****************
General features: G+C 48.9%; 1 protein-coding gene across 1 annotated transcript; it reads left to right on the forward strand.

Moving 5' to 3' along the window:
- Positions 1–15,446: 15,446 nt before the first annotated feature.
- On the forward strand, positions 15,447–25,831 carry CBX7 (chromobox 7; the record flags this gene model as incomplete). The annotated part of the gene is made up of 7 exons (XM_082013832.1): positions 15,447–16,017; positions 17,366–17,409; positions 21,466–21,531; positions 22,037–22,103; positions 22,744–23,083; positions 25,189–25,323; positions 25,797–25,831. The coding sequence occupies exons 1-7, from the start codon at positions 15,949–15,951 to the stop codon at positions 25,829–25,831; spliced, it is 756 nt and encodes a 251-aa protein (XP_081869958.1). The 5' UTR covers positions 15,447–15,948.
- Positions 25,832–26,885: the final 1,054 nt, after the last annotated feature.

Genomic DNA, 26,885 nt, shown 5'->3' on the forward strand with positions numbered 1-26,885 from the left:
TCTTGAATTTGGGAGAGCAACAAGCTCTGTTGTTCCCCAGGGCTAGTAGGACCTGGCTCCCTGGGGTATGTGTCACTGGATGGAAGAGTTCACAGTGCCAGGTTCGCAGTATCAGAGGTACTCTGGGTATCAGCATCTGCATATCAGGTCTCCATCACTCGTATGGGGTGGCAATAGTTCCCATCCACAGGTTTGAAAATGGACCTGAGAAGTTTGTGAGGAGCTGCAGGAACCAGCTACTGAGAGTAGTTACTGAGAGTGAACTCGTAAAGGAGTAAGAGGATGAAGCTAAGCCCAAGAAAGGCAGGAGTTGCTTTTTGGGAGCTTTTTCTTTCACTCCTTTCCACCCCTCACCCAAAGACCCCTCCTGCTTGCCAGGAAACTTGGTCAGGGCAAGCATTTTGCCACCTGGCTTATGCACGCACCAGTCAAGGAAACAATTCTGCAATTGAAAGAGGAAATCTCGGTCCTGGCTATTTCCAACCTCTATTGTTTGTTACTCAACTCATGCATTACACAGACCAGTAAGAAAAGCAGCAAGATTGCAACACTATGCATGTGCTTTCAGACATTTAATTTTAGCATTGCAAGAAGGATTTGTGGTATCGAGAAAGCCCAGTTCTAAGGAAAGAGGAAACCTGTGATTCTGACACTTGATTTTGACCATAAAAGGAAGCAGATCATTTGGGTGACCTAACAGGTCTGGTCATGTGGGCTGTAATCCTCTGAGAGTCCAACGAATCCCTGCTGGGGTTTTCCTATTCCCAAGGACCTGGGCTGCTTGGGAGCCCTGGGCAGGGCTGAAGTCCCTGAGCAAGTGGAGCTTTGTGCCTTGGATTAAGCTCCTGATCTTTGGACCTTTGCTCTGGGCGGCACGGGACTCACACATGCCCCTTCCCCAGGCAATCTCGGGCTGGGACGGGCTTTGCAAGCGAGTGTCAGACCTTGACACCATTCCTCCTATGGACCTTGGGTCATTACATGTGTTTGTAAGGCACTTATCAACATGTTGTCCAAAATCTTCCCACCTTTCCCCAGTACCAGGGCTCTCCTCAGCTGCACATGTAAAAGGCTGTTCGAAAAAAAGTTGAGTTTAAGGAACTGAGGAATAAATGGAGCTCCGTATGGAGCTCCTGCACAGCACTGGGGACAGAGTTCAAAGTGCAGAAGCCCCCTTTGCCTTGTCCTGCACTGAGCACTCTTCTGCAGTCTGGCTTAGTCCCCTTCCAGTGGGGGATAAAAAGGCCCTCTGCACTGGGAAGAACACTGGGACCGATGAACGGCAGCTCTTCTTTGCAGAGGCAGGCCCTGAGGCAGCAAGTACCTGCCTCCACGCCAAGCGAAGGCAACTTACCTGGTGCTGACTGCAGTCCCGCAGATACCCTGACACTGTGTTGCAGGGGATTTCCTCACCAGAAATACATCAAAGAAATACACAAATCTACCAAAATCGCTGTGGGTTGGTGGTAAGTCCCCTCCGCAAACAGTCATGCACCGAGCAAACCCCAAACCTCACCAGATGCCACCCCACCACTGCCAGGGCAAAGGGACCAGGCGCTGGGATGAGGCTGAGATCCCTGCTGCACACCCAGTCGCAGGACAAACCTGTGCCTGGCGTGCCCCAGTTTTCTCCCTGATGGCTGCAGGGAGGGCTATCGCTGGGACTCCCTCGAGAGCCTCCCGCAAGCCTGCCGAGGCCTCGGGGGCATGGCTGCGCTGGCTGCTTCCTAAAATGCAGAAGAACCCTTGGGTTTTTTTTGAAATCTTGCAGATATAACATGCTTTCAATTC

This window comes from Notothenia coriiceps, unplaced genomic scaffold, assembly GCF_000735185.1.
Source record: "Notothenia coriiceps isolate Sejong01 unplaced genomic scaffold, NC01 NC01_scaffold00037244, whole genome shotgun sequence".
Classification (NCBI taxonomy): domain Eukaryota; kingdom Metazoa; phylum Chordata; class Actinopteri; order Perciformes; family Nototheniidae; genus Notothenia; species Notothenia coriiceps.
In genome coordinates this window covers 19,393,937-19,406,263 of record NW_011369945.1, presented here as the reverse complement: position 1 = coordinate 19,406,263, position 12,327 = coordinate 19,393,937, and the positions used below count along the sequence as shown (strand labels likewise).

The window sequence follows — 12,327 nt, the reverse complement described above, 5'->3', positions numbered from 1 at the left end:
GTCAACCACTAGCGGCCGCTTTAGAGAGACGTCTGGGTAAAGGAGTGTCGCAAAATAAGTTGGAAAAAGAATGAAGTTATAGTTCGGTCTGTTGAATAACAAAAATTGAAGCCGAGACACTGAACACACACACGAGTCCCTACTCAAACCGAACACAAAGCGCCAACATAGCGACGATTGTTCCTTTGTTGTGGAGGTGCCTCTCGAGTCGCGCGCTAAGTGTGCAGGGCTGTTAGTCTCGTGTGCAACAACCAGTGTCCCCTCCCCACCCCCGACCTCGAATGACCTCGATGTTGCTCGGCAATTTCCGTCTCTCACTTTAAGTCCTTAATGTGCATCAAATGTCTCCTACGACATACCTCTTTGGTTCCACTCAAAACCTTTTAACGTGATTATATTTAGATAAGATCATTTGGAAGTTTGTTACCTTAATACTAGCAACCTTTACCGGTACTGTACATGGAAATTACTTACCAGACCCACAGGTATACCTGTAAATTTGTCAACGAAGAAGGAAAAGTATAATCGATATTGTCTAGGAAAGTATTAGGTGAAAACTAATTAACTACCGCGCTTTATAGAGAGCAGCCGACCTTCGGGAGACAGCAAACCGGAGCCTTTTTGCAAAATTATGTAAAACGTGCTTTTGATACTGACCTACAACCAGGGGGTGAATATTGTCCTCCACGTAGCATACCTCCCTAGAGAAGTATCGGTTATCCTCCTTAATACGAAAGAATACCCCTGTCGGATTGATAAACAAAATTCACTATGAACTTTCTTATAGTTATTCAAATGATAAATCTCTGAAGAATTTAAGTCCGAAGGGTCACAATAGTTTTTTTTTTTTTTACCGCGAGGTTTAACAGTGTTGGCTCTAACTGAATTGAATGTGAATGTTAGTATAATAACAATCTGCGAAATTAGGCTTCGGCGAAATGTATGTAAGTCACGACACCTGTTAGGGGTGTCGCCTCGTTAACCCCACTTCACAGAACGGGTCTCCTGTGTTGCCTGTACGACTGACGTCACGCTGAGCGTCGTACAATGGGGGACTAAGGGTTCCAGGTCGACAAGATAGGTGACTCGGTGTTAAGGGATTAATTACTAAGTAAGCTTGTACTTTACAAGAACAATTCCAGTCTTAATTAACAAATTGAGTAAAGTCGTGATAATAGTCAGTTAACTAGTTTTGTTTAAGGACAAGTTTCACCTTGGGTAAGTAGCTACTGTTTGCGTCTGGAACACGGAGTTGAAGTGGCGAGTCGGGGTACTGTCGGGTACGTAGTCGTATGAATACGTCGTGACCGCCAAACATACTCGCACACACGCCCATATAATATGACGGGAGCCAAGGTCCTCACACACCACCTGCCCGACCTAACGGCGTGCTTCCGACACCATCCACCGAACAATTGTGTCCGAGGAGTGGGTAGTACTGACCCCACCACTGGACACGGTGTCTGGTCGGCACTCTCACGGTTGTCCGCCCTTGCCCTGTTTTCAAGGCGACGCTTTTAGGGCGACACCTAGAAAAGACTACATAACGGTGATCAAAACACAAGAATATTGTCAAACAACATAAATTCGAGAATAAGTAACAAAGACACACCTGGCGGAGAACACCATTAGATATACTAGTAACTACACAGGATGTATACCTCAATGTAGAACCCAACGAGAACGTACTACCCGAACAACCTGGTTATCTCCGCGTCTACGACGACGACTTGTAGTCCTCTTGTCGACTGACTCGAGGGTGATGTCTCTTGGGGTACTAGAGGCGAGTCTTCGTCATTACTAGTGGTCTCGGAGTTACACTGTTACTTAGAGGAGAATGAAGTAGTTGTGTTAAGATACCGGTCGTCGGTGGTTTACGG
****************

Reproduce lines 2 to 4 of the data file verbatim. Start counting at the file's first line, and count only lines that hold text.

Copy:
Moving 5' to 3' along the window:
- Positions 1–15,446: 15,446 nt before the first annotated feature.
- On the forward strand, positions 15,447–25,831 carry CBX7 (chromobox 7; the record flags this gene model as incomplete). The annotated part of the gene is made up of 7 exons (XM_082013832.1): positions 15,447–16,017; positions 17,366–17,409; positions 21,466–21,531; positions 22,037–22,103; positions 22,744–23,083; positions 25,189–25,323; positions 25,797–25,831. The coding sequence occupies exons 1-7, from the start codon at positions 15,949–15,951 to the stop codon at positions 25,829–25,831; spliced, it is 756 nt and encodes a 251-aa protein (XP_081869958.1). The 5' UTR covers positions 15,447–15,948.